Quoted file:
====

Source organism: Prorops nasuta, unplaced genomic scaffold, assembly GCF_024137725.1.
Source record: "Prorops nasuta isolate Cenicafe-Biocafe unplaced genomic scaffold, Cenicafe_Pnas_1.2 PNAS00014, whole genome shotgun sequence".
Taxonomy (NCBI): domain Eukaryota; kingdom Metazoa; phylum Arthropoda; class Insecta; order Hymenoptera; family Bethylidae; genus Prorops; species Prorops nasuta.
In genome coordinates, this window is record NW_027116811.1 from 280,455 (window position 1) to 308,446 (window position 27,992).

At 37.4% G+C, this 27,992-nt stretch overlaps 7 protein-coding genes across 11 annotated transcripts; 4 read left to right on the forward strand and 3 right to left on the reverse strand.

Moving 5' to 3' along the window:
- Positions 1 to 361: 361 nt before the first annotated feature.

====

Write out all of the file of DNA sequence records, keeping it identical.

Source organism: Prorops nasuta, unplaced genomic scaffold, assembly GCF_024137725.1.
Source record: "Prorops nasuta isolate Cenicafe-Biocafe unplaced genomic scaffold, Cenicafe_Pnas_1.2 PNAS00014, whole genome shotgun sequence".
Taxonomy (NCBI): domain Eukaryota; kingdom Metazoa; phylum Arthropoda; class Insecta; order Hymenoptera; family Bethylidae; genus Prorops; species Prorops nasuta.
In genome coordinates, this window is record NW_027116811.1 from 280,455 (window position 1) to 308,446 (window position 27,992).

At 37.4% G+C, this 27,992-nt stretch overlaps 7 protein-coding genes across 11 annotated transcripts; 4 read left to right on the forward strand and 3 right to left on the reverse strand.

Moving 5' to 3' along the window:
- Positions 1 to 361: 361 nt before the first annotated feature.